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December 14, 2018

Two firms to help dispose of garbage, as Mombasa is overwhelmed

Part of the Indian ocean covered by waste materials at kibarani dumping site in Mombasa./FILE
Part of the Indian ocean covered by waste materials at kibarani dumping site in Mombasa./FILE

Solid waste management is the greatest headache for Mombasa county and the Kibarani dump site is an eye sore, Deputy Governor Hazel Katana has said.

She praised two private companies for signing an agreement to manage solid waste.

Katana's confession comes amid public outcry over the strewing of garbage all over the CBD and denial by some county officials.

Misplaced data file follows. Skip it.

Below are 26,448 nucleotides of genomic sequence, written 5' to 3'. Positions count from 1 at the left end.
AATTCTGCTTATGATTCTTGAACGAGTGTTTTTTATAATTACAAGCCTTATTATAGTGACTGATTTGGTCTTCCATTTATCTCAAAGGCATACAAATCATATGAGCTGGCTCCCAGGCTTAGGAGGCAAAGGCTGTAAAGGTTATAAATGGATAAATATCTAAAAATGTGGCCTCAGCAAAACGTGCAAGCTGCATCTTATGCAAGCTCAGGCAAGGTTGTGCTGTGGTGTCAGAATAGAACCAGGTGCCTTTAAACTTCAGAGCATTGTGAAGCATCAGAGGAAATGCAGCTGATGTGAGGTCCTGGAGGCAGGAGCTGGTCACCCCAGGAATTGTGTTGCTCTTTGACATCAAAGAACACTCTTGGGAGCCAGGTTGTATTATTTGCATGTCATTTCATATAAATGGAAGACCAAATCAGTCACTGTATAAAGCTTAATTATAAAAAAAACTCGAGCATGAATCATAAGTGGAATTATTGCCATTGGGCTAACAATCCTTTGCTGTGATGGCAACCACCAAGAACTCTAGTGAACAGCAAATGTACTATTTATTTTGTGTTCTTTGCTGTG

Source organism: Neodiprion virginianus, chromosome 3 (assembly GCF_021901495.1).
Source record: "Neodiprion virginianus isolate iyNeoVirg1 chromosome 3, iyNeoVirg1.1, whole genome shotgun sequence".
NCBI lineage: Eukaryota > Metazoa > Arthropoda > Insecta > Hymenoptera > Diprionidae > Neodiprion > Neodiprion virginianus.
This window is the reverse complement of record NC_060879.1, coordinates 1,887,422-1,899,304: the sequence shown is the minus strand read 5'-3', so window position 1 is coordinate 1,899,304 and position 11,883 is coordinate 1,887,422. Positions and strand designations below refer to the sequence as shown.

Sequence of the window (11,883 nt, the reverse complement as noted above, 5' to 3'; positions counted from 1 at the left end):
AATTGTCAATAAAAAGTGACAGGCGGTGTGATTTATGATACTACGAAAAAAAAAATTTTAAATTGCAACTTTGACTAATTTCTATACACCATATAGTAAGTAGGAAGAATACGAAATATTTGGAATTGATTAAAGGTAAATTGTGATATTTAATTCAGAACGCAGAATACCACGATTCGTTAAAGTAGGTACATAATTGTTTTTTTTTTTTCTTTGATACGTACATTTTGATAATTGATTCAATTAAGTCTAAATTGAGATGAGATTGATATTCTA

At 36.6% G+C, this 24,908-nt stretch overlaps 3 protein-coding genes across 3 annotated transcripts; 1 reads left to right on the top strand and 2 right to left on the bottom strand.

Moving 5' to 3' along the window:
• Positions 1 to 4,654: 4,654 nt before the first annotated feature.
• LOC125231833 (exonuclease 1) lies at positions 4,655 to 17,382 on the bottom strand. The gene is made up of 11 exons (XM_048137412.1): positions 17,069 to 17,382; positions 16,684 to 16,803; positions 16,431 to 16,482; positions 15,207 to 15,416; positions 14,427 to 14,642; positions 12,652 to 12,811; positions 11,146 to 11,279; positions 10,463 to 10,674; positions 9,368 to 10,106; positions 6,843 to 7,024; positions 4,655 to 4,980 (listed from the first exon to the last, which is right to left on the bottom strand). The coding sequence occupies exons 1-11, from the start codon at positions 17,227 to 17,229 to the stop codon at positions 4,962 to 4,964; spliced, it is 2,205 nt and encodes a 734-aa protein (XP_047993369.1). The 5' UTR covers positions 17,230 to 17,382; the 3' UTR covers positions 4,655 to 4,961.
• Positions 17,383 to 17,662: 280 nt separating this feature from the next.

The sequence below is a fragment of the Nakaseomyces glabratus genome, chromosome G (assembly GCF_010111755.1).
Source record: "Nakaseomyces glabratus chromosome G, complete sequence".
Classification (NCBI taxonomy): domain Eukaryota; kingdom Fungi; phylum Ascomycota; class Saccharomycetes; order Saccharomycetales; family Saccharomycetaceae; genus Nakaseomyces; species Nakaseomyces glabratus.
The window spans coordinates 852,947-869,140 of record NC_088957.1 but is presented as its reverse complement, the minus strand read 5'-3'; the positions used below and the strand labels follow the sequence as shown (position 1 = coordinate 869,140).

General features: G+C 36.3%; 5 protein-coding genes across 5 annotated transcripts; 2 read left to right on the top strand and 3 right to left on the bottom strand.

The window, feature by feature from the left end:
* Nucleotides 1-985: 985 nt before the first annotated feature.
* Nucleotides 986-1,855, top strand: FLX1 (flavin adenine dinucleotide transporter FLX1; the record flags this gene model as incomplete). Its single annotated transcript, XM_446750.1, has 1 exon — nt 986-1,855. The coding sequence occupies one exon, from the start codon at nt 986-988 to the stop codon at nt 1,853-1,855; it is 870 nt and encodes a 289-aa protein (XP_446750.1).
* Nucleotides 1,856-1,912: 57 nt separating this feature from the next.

Politicians have added their chorus to the outcry, claiming Mombasa is “pathetic, stinking and dirty”.

The Kenya Maritime Authority has asked the county to relocate the dump site because the level of pollution is enormous. It is yet to be closed.

Katana raised concern that the filth will hurt tourism.

“We are headed for a festive season. Hotels are recording 75 per cent bed occupancy. This [the filth] will be a challenge,” she said.

Katana spoke on Thursday when Bamburi Cement signed a partnership deal with Geocycle to manage solid waste in Mombasa. Bamburi will provide land while Geocycle will have a plant to manage solid waste.

The head of Geocycle, Simon Wothigo, said four billion tonnes of waste are generated annually worldwide and disposed of in dump sites, thus consuming valuable land.

He said the plant treats 14 million tonnes of waste annually.

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